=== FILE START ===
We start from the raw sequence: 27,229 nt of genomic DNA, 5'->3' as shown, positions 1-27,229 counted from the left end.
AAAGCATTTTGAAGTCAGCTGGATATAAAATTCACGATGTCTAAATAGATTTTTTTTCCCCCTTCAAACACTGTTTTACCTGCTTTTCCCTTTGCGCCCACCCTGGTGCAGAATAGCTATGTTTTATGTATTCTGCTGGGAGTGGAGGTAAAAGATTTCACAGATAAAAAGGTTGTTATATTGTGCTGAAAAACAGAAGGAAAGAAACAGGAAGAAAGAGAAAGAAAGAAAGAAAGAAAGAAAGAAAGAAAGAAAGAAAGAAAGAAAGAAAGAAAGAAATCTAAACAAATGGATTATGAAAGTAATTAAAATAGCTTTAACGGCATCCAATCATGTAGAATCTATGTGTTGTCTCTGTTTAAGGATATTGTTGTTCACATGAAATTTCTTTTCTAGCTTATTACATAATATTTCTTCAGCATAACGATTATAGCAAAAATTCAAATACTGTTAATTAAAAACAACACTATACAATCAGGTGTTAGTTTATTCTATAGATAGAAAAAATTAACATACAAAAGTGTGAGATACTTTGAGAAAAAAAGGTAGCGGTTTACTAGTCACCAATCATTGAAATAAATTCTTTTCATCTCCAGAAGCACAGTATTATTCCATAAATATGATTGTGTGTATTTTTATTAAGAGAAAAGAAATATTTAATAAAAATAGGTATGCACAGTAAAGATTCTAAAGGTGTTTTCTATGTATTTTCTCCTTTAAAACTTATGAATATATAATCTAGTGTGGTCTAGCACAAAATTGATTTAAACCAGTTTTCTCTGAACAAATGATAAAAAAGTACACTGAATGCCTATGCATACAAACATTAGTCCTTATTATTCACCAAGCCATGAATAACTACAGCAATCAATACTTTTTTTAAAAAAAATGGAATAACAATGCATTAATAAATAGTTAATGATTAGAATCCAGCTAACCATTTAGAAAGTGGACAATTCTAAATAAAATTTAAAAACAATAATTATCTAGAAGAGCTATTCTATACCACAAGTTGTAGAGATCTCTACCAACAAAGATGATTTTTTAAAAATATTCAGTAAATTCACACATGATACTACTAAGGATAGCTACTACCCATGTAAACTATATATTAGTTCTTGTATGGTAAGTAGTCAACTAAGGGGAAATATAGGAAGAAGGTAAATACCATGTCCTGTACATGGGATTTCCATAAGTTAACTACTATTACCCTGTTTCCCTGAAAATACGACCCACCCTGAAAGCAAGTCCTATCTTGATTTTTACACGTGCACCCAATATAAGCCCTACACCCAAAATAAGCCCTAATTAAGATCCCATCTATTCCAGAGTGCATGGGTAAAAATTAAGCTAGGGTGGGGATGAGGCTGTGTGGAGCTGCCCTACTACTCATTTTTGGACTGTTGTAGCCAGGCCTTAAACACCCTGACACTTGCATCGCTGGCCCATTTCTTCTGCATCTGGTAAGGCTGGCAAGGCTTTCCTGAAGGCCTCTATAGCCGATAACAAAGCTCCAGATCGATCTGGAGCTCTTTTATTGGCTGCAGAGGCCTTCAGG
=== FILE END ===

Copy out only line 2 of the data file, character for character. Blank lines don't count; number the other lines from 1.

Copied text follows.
AAAGCATTTTGAAGTCAGCTGGATATAAAATTCACGATGTCTAAATAGATTTTTTTTCCCCCTTCAAACACTGTTTTACCTGCTTTTCCCTTTGCGCCCACCCTGGTGCAGAATAGCTATGTTTTATGTATTCTGCTGGGAGTGGAGGTAAAAGATTTCACAGATAAAAAGGTTGTTATATTGTGCTGAAAAACAGAAGGAAAGAAACAGGAAGAAAGAGAAAGAAAGAAAGAAAGAAAGAAAGAAAGAAAGAAAGAAAGAAAGAAAGAAAGAAAGAAATCTAAACAAATGGATTATGAAAGTAATTAAAATAGCTTTAACGGCATCCAATCATGTAGAATCTATGTGTTGTCTCTGTTTAAGGATATTGTTGTTCACATGAAATTTCTTTTCTAGCTTATTACATAATATTTCTTCAGCATAACGATTATAGCAAAAATTCAAATACTGTTAATTAAAAACAACACTATACAATCAGGTGTTAGTTTATTCTATAGATAGAAAAAATTAACATACAAAAGTGTGAGATACTTTGAGAAAAAAAGGTAGCGGTTTACTAGTCACCAATCATTGAAATAAATTCTTTTCATCTCCAGAAGCACAGTATTATTCCATAAATATGATTGTGTGTATTTTTATTAAGAGAAAAGAAATATTTAATAAAAATAGGTATGCACAGTAAAGATTCTAAAGGTGTTTTCTATGTATTTTCTCCTTTAAAACTTATGAATATATAATCTAGTGTGGTCTAGCACAAAATTGATTTAAACCAGTTTTCTCTGAACAAATGATAAAAAAGTACACTGAATGCCTATGCATACAAACATTAGTCCTTATTATTCACCAAGCCATGAATAACTACAGCAATCAATACTTTTTTTAAAAAAAATGGAATAACAATGCATTAATAAATAGTTAATGATTAGAATCCAGCTAACCATTTAGAAAGTGGACAATTCTAAATAAAATTTAAAAACAATAATTATCTAGAAGAGCTATTCTATACCACAAGTTGTAGAGATCTCTACCAACAAAGATGATTTTTTAAAAATATTCAGTAAATTCACACATGATACTACTAAGGATAGCTACTACCCATGTAAACTATATATTAGTTCTTGTATGGTAAGTAGTCAACTAAGGGGAAATATAGGAAGAAGGTAAATACCATGTCCTGTACATGGGATTTCCATAAGTTAACTACTATTACCCTGTTTCCCTGAAAATACGACCCACCCTGAAAGCAAGTCCTATCTTGATTTTTACACGTGCACCCAATATAAGCCCTACACCCAAAATAAGCCCTAATTAAGATCCCATCTATTCCAGAGTGCATGGGTAAAAATTAAGCTAGGGTGGGGATGAGGCTGTGTGGAGCTGCCCTACTACTCATTTTTGGACTGTTGTAGCCAGGCCTTAAACACCCTGACACTTGCATCGCTGGCCCATTTCTTCTGCATCTGGTAAGGCTGGCAAGGCTTTCCTGAAGGCCTCTATAGCCGATAACAAAGCTCCAGATCGATCTGGAGCTCTTTTATTGGCTGCAGAGGCCTTCAGG